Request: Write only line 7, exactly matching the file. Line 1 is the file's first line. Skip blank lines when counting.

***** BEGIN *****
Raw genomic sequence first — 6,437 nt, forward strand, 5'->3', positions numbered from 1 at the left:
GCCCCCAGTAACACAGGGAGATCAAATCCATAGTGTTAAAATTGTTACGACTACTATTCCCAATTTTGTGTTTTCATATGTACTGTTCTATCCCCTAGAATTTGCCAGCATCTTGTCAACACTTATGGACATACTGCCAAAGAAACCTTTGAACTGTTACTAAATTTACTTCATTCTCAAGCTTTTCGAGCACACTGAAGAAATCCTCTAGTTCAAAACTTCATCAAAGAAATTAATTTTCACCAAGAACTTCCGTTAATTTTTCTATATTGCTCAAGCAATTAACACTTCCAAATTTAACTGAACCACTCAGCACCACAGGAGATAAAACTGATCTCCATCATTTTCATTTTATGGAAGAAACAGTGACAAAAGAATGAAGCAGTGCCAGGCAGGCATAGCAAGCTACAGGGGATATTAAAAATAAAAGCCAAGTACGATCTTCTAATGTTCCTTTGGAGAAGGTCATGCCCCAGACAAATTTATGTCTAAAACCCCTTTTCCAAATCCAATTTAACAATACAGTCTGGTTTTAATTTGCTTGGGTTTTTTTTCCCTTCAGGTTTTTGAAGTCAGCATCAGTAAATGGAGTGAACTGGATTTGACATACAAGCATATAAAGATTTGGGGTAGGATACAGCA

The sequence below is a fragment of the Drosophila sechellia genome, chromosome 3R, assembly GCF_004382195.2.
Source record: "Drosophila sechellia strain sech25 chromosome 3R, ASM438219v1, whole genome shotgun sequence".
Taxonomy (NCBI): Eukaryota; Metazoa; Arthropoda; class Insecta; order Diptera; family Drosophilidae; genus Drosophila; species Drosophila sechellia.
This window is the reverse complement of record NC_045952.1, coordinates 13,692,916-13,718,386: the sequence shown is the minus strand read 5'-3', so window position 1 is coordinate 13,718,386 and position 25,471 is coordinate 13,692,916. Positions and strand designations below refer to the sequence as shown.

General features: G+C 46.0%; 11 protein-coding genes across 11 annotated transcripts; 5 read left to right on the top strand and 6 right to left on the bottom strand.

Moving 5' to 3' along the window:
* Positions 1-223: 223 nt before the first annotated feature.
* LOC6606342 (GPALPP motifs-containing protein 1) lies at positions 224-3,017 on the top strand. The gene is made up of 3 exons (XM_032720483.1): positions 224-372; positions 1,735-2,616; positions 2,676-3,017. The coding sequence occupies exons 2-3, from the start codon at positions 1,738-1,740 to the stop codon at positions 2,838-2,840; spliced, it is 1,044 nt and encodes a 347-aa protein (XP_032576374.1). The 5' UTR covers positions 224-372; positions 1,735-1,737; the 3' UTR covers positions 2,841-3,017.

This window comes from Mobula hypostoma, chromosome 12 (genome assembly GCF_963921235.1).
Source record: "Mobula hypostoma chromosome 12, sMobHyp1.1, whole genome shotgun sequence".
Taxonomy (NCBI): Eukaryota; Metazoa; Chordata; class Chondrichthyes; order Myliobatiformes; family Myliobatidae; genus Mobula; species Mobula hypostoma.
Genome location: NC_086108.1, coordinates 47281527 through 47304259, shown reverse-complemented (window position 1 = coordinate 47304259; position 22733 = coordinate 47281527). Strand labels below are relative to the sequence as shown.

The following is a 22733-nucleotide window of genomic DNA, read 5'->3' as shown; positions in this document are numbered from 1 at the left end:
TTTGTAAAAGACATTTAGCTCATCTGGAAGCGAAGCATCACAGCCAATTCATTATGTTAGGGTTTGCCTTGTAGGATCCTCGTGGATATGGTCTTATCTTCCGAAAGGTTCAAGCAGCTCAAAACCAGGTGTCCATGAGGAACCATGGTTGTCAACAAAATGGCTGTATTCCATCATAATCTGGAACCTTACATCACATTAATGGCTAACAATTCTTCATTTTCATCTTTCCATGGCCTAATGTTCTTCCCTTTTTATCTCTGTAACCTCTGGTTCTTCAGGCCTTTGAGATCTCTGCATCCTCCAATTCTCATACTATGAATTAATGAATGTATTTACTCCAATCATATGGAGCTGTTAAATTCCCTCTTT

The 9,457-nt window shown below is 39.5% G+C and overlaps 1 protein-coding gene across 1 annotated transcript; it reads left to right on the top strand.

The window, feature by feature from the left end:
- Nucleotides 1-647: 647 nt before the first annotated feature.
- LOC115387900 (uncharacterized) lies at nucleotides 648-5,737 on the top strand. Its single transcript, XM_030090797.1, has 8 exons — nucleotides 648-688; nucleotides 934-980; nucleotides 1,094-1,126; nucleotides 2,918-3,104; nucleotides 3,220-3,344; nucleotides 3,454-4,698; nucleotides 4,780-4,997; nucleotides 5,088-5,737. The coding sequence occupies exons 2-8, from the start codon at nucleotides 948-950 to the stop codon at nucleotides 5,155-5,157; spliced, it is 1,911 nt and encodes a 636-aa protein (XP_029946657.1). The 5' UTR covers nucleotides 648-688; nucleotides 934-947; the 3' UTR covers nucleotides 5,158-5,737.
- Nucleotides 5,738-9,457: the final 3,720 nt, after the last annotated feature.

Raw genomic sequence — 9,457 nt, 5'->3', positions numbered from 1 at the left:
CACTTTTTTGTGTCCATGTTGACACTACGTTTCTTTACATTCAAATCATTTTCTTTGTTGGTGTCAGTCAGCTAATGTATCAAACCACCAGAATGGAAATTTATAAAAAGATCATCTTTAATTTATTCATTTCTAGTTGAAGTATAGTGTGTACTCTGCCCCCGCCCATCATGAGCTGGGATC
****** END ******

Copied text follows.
General features: G+C 46.0%; 11 protein-coding genes across 11 annotated transcripts; 5 read left to right on the top strand and 6 right to left on the bottom strand.